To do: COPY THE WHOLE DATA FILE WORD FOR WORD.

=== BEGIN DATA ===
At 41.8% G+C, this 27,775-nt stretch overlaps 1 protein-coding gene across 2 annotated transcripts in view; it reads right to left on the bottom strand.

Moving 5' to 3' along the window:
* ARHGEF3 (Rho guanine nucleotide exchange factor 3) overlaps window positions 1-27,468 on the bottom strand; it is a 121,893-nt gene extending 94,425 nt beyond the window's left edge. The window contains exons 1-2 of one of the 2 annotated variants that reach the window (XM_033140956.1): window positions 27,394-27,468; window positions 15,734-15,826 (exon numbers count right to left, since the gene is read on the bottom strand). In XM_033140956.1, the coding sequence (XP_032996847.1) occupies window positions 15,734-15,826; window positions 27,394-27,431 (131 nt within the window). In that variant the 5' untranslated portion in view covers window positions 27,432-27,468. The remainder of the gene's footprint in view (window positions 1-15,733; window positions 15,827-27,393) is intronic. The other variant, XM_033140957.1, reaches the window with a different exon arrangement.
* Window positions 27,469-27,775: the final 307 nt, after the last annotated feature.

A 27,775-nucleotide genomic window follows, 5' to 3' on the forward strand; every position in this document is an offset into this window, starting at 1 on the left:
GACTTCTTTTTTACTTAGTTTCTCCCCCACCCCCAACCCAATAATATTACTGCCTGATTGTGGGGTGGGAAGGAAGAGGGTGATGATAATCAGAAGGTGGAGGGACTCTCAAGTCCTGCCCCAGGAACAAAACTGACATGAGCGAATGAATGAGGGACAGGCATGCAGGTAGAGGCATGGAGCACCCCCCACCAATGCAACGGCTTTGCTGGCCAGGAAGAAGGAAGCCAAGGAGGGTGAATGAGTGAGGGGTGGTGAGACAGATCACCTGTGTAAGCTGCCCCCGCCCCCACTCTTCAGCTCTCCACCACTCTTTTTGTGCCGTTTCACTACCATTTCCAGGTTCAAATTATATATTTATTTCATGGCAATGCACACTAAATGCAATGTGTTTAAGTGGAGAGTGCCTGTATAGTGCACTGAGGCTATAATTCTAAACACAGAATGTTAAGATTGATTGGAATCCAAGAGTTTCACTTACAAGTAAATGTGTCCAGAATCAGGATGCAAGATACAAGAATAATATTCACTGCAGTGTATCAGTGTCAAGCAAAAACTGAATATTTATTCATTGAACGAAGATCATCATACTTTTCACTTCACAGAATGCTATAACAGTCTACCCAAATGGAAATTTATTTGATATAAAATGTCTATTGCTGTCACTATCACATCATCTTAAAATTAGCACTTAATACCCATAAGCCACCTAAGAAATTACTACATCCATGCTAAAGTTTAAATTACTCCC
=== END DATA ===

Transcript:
At 41.8% G+C, this 27,775-nt stretch overlaps 1 protein-coding gene across 2 annotated transcripts in view; it reads right to left on the bottom strand.

Moving 5' to 3' along the window:
* ARHGEF3 (Rho guanine nucleotide exchange factor 3) overlaps window positions 1-27,468 on the bottom strand; it is a 121,893-nt gene extending 94,425 nt beyond the window's left edge. The window contains exons 1-2 of one of the 2 annotated variants that reach the window (XM_033140956.1): window positions 27,394-27,468; window positions 15,734-15,826 (exon numbers count right to left, since the gene is read on the bottom strand). In XM_033140956.1, the coding sequence (XP_032996847.1) occupies window positions 15,734-15,826; window positions 27,394-27,431 (131 nt within the window). In that variant the 5' untranslated portion in view covers window positions 27,432-27,468. The remainder of the gene's footprint in view (window positions 1-15,733; window positions 15,827-27,393) is intronic. The other variant, XM_033140957.1, reaches the window with a different exon arrangement.
* Window positions 27,469-27,775: the final 307 nt, after the last annotated feature.

A 27,775-nucleotide genomic window follows, 5' to 3' on the forward strand; every position in this document is an offset into this window, starting at 1 on the left:
GACTTCTTTTTTACTTAGTTTCTCCCCCACCCCCAACCCAATAATATTACTGCCTGATTGTGGGGTGGGAAGGAAGAGGGTGATGATAATCAGAAGGTGGAGGGACTCTCAAGTCCTGCCCCAGGAACAAAACTGACATGAGCGAATGAATGAGGGACAGGCATGCAGGTAGAGGCATGGAGCACCCCCCACCAATGCAACGGCTTTGCTGGCCAGGAAGAAGGAAGCCAAGGAGGGTGAATGAGTGAGGGGTGGTGAGACAGATCACCTGTGTAAGCTGCCCCCGCCCCCACTCTTCAGCTCTCCACCACTCTTTTTGTGCCGTTTCACTACCATTTCCAGGTTCAAATTATATATTTATTTCATGGCAATGCACACTAAATGCAATGTGTTTAAGTGGAGAGTGCCTGTATAGTGCACTGAGGCTATAATTCTAAACACAGAATGTTAAGATTGATTGGAATCCAAGAGTTTCACTTACAAGTAAATGTGTCCAGAATCAGGATGCAAGATACAAGAATAATATTCACTGCAGTGTATCAGTGTCAAGCAAAAACTGAATATTTATTCATTGAACGAAGATCATCATACTTTTCACTTCACAGAATGCTATAACAGTCTACCCAAATGGAAATTTATTTGATATAAAATGTCTATTGCTGTCACTATCACATCATCTTAAAATTAGCACTTAATACCCATAAGCCACCTAAGAAATTACTACATCCATGCTAAAGTTTAAATTACTCCC